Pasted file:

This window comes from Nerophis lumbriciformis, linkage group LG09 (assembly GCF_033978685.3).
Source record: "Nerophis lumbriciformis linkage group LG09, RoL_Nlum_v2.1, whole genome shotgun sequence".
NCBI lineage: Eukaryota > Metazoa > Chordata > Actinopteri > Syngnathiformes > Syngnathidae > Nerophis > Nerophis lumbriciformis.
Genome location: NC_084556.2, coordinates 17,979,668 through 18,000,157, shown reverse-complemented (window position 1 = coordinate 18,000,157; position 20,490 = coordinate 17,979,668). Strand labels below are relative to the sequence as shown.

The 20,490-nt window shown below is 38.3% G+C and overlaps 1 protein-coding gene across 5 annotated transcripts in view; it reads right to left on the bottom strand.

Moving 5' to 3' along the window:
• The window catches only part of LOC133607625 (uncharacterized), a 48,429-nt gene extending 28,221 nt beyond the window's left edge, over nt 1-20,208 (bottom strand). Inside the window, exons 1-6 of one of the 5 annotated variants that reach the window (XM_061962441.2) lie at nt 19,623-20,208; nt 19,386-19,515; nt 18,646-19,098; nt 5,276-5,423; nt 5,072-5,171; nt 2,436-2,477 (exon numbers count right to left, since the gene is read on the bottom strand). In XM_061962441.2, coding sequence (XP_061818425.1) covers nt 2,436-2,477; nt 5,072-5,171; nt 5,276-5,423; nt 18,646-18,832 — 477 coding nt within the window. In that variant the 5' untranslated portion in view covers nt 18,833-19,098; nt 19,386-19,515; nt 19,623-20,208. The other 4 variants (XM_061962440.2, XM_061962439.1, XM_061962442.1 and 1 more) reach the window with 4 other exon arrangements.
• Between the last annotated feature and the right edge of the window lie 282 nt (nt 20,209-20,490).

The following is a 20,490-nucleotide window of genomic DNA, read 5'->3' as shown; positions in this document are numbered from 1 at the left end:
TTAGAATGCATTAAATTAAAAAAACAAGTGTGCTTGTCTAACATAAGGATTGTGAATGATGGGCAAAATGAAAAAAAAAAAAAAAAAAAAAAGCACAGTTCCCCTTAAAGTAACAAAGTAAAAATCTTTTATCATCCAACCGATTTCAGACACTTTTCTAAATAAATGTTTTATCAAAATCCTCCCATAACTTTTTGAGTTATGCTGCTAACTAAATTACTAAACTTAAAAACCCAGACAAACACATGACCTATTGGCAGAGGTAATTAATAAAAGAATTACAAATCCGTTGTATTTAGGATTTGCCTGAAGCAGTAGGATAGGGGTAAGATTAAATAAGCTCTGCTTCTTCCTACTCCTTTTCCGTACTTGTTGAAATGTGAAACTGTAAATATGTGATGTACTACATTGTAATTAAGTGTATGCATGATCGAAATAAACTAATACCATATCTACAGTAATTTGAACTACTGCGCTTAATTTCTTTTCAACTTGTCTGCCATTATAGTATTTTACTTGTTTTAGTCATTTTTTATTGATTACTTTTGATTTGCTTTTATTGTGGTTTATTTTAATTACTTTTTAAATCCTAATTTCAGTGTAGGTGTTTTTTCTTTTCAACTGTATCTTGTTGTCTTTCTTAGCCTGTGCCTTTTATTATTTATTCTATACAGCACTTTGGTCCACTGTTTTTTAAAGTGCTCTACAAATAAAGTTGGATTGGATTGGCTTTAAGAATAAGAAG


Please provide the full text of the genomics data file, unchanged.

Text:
This window comes from Nerophis lumbriciformis, linkage group LG09 (assembly GCF_033978685.3).
Source record: "Nerophis lumbriciformis linkage group LG09, RoL_Nlum_v2.1, whole genome shotgun sequence".
NCBI lineage: Eukaryota > Metazoa > Chordata > Actinopteri > Syngnathiformes > Syngnathidae > Nerophis > Nerophis lumbriciformis.
Genome location: NC_084556.2, coordinates 17,979,668 through 18,000,157, shown reverse-complemented (window position 1 = coordinate 18,000,157; position 20,490 = coordinate 17,979,668). Strand labels below are relative to the sequence as shown.

The 20,490-nt window shown below is 38.3% G+C and overlaps 1 protein-coding gene across 5 annotated transcripts in view; it reads right to left on the bottom strand.

Moving 5' to 3' along the window:
• The window catches only part of LOC133607625 (uncharacterized), a 48,429-nt gene extending 28,221 nt beyond the window's left edge, over nt 1-20,208 (bottom strand). Inside the window, exons 1-6 of one of the 5 annotated variants that reach the window (XM_061962441.2) lie at nt 19,623-20,208; nt 19,386-19,515; nt 18,646-19,098; nt 5,276-5,423; nt 5,072-5,171; nt 2,436-2,477 (exon numbers count right to left, since the gene is read on the bottom strand). In XM_061962441.2, coding sequence (XP_061818425.1) covers nt 2,436-2,477; nt 5,072-5,171; nt 5,276-5,423; nt 18,646-18,832 — 477 coding nt within the window. In that variant the 5' untranslated portion in view covers nt 18,833-19,098; nt 19,386-19,515; nt 19,623-20,208. The other 4 variants (XM_061962440.2, XM_061962439.1, XM_061962442.1 and 1 more) reach the window with 4 other exon arrangements.
• Between the last annotated feature and the right edge of the window lie 282 nt (nt 20,209-20,490).

The following is a 20,490-nucleotide window of genomic DNA, read 5'->3' as shown; positions in this document are numbered from 1 at the left end:
TTAGAATGCATTAAATTAAAAAAACAAGTGTGCTTGTCTAACATAAGGATTGTGAATGATGGGCAAAATGAAAAAAAAAAAAAAAAAAAAAAGCACAGTTCCCCTTAAAGTAACAAAGTAAAAATCTTTTATCATCCAACCGATTTCAGACACTTTTCTAAATAAATGTTTTATCAAAATCCTCCCATAACTTTTTGAGTTATGCTGCTAACTAAATTACTAAACTTAAAAACCCAGACAAACACATGACCTATTGGCAGAGGTAATTAATAAAAGAATTACAAATCCGTTGTATTTAGGATTTGCCTGAAGCAGTAGGATAGGGGTAAGATTAAATAAGCTCTGCTTCTTCCTACTCCTTTTCCGTACTTGTTGAAATGTGAAACTGTAAATATGTGATGTACTACATTGTAATTAAGTGTATGCATGATCGAAATAAACTAATACCATATCTACAGTAATTTGAACTACTGCGCTTAATTTCTTTTCAACTTGTCTGCCATTATAGTATTTTACTTGTTTTAGTCATTTTTTATTGATTACTTTTGATTTGCTTTTATTGTGGTTTATTTTAATTACTTTTTAAATCCTAATTTCAGTGTAGGTGTTTTTTCTTTTCAACTGTATCTTGTTGTCTTTCTTAGCCTGTGCCTTTTATTATTTATTCTATACAGCACTTTGGTCCACTGTTTTTTAAAGTGCTCTACAAATAAAGTTGGATTGGATTGGCTTTAAGAATAAGAAG